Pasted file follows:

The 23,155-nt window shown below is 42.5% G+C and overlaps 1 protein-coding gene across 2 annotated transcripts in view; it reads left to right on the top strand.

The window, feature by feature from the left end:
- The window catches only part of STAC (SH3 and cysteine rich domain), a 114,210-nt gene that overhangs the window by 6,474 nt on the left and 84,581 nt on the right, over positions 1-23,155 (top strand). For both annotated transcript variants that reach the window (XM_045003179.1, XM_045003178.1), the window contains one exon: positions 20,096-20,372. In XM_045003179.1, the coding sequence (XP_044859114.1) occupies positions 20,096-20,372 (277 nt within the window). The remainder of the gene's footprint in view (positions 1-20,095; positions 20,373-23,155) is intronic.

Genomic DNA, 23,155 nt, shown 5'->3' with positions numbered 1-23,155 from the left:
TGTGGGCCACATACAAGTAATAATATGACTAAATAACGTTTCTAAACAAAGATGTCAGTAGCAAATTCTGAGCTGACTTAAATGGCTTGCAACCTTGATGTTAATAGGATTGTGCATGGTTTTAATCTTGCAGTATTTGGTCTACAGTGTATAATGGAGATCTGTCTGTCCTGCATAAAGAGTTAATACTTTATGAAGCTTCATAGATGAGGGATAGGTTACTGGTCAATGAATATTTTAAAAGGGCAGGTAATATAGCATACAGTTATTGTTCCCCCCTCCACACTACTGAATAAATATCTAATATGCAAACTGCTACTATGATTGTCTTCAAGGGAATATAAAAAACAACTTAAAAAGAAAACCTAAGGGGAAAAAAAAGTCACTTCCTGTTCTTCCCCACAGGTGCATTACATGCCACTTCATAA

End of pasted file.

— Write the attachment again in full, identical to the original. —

The 23,155-nt window shown below is 42.5% G+C and overlaps 1 protein-coding gene across 2 annotated transcripts in view; it reads left to right on the top strand.

The window, feature by feature from the left end:
- The window catches only part of STAC (SH3 and cysteine rich domain), a 114,210-nt gene that overhangs the window by 6,474 nt on the left and 84,581 nt on the right, over positions 1-23,155 (top strand). For both annotated transcript variants that reach the window (XM_045003179.1, XM_045003178.1), the window contains one exon: positions 20,096-20,372. In XM_045003179.1, the coding sequence (XP_044859114.1) occupies positions 20,096-20,372 (277 nt within the window). The remainder of the gene's footprint in view (positions 1-20,095; positions 20,373-23,155) is intronic.

Genomic DNA, 23,155 nt, shown 5'->3' with positions numbered 1-23,155 from the left:
TGTGGGCCACATACAAGTAATAATATGACTAAATAACGTTTCTAAACAAAGATGTCAGTAGCAAATTCTGAGCTGACTTAAATGGCTTGCAACCTTGATGTTAATAGGATTGTGCATGGTTTTAATCTTGCAGTATTTGGTCTACAGTGTATAATGGAGATCTGTCTGTCCTGCATAAAGAGTTAATACTTTATGAAGCTTCATAGATGAGGGATAGGTTACTGGTCAATGAATATTTTAAAAGGGCAGGTAATATAGCATACAGTTATTGTTCCCCCCTCCACACTACTGAATAAATATCTAATATGCAAACTGCTACTATGATTGTCTTCAAGGGAATATAAAAAACAACTTAAAAAGAAAACCTAAGGGGAAAAAAAAGTCACTTCCTGTTCTTCCCCACAGGTGCATTACATGCCACTTCATAA